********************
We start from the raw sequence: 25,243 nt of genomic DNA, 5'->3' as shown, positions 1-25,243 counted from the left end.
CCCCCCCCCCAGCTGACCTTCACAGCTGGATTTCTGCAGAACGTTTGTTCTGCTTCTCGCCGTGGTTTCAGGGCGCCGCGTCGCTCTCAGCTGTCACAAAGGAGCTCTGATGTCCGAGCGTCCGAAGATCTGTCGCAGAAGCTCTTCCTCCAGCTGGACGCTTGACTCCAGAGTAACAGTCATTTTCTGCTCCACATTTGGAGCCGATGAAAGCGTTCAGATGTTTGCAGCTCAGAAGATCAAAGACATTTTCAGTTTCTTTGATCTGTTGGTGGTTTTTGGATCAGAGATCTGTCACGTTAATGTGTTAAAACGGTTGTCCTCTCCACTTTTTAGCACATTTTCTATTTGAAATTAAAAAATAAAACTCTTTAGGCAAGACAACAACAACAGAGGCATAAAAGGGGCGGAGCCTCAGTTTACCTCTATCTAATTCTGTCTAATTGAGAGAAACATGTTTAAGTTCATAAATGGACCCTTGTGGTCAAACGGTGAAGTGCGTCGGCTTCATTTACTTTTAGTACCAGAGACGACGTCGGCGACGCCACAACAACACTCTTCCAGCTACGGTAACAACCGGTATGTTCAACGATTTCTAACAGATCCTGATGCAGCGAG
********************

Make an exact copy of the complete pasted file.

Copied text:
We start from the raw sequence: 25,243 nt of genomic DNA, 5'->3' as shown, positions 1-25,243 counted from the left end.
CCCCCCCCCCAGCTGACCTTCACAGCTGGATTTCTGCAGAACGTTTGTTCTGCTTCTCGCCGTGGTTTCAGGGCGCCGCGTCGCTCTCAGCTGTCACAAAGGAGCTCTGATGTCCGAGCGTCCGAAGATCTGTCGCAGAAGCTCTTCCTCCAGCTGGACGCTTGACTCCAGAGTAACAGTCATTTTCTGCTCCACATTTGGAGCCGATGAAAGCGTTCAGATGTTTGCAGCTCAGAAGATCAAAGACATTTTCAGTTTCTTTGATCTGTTGGTGGTTTTTGGATCAGAGATCTGTCACGTTAATGTGTTAAAACGGTTGTCCTCTCCACTTTTTAGCACATTTTCTATTTGAAATTAAAAAATAAAACTCTTTAGGCAAGACAACAACAACAGAGGCATAAAAGGGGCGGAGCCTCAGTTTACCTCTATCTAATTCTGTCTAATTGAGAGAAACATGTTTAAGTTCATAAATGGACCCTTGTGGTCAAACGGTGAAGTGCGTCGGCTTCATTTACTTTTAGTACCAGAGACGACGTCGGCGACGCCACAACAACACTCTTCCAGCTACGGTAACAACCGGTATGTTCAACGATTTCTAACAGATCCTGATGCAGCGAG